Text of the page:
On Tue, Oct 29, 2013 at 3:08 AM, Jeff King <p...@peff.net> wrote:
> On Mon, Oct 28, 2013 at 12:29:32PM +0100, Johan Herland wrote:
>> > A hook-based solution could do this.  But a built-in "all-purpose"
>> > handler like "footer.Fixes.arg=commit", which was intended to be
>> > reusable, wouldn't be able to do such footer-specific extra work without
>> > having to create new special cases in git each time.
>> Which begs the question (posed to all, not specifically to you): Why
>> would we want solve this issue in config instead of in hooks? The
>> hooks will always be more flexible and less dependent on making
>> changes in git.git. (...a suitably flexible hook could even use the
>> config options discussed above as input...) In both cases, we need the
>> user to actively enable the functionality (either installing hooks, or
>> setting up config), and in both cases we could bundle Git with
>> defaults that solve the common cases, so that is not a useful
>> differentiator between the two approaches. I would even venture to
>> ask: If we end up solving this problem in config and not in hooks,
>> then why do we bother having hooks in the first place?
> One thing that is much nicer with config vs hooks is that you can manage
> config for all of your repositories by tweaking ~/.gitconfig (and that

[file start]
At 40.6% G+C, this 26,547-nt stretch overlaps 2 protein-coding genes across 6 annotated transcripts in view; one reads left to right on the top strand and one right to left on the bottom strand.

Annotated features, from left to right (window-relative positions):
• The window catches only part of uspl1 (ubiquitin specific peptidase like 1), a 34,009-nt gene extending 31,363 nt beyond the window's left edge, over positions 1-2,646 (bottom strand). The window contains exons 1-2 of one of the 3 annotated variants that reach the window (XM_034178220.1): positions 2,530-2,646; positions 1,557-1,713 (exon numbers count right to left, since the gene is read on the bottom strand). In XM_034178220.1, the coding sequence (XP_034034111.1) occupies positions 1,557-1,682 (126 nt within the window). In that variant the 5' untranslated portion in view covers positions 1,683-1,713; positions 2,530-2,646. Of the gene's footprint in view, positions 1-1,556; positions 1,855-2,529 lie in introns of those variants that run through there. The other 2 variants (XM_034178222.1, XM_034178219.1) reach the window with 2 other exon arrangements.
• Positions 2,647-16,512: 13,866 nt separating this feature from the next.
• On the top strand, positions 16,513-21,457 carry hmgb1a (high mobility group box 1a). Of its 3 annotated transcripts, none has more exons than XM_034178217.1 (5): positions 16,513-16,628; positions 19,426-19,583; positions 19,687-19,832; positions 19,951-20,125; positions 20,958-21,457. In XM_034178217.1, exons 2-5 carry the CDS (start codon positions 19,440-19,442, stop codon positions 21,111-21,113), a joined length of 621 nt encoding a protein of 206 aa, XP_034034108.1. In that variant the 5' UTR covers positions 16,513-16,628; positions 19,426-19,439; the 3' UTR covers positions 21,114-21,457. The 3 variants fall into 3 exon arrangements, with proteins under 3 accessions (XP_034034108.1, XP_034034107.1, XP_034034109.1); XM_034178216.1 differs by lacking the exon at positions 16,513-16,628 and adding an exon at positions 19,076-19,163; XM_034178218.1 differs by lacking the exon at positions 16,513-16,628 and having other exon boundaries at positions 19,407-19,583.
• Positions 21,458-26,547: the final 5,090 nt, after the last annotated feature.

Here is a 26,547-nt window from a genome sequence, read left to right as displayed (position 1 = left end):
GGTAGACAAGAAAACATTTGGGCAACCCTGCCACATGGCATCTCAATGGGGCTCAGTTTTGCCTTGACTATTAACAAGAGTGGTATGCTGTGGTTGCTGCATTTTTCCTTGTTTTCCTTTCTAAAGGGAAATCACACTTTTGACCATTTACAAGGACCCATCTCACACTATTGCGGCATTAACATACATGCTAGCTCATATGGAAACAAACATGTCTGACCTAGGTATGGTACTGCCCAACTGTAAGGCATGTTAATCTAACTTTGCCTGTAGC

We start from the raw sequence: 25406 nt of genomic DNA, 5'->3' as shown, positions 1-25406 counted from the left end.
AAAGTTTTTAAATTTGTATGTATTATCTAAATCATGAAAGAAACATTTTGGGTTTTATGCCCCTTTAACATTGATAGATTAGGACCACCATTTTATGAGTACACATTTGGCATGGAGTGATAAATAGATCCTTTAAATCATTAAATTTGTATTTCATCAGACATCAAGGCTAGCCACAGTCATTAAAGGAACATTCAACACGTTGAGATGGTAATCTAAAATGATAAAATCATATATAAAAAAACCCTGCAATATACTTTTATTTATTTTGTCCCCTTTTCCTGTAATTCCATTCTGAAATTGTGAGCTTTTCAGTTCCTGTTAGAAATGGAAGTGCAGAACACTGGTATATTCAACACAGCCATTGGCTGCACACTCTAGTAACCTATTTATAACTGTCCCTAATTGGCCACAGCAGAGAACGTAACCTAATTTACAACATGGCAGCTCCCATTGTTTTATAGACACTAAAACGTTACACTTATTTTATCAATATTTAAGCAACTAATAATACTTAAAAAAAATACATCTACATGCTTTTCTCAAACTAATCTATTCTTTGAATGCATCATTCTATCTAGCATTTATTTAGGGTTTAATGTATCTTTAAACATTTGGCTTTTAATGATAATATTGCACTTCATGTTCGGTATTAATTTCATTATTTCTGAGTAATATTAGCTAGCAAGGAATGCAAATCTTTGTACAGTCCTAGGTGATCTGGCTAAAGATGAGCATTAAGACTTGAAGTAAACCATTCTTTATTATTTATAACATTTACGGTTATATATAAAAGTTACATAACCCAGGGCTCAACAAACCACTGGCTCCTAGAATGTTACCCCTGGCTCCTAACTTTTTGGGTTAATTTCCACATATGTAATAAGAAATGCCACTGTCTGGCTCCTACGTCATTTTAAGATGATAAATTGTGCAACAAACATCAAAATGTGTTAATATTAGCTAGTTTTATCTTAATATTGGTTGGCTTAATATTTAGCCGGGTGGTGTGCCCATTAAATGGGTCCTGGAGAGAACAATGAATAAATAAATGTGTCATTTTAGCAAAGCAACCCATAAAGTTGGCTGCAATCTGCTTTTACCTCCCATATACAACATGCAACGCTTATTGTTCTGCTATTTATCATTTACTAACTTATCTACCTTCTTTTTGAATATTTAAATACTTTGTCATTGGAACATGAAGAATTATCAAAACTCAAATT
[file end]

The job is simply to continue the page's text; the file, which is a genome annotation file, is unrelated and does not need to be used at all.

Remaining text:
> is where I would expect this type of config to go).

Actually, I believe the use of footers are more often guided by
project conventions/rules, so I wouldn't expect such config to go into
~/.gitconfig. I would rather expect to find it in an in-project config
that was included from the repo config...

> Managing hooks globally means having each repo symlink to a central hook
> area, and having the forethought to set up the symlink farm and use
> init.templatedir before cloning any repos.  We could probably make this
> friendlier by reading from ~/.githooks and defining some semantics for
> multiple hooks. E.g., fall back to ~/.githooks if the repo hook is not
> executable, or possibly run them both (or even allow multiple instances
> of a hook in ~/.githooks, which can help organization), and consider the
> hook a failure if any of them fail.

Yes, we do lack a good infrastructure for managing Git hooks from
multiple sources. It makes people afraid to use them, because they
might conflict with hooks from another source. There are (off the top
of my head):

 - "personal" hooks ("I want this behaviour in my repo(s)")
 - "project" hooks ("In this project we follow these conventions")
 - "system" hooks ("This host runs gitolite (or whatever) which needs
these hooks...")
 - "default" hooks (Some of the core Git code could have be
implemented as hooks (e.g. "--signoff"), but is instead put into core

Maybe if we solved that problem, we could actually make use of hooks
instead of adding "code" to our git configs (by which I mean config
directives that are flexible enough to encode all kinds of semantics
and behaviors that are probably better expressed in real code...).


Johan Herland, <jo...@herland.net>
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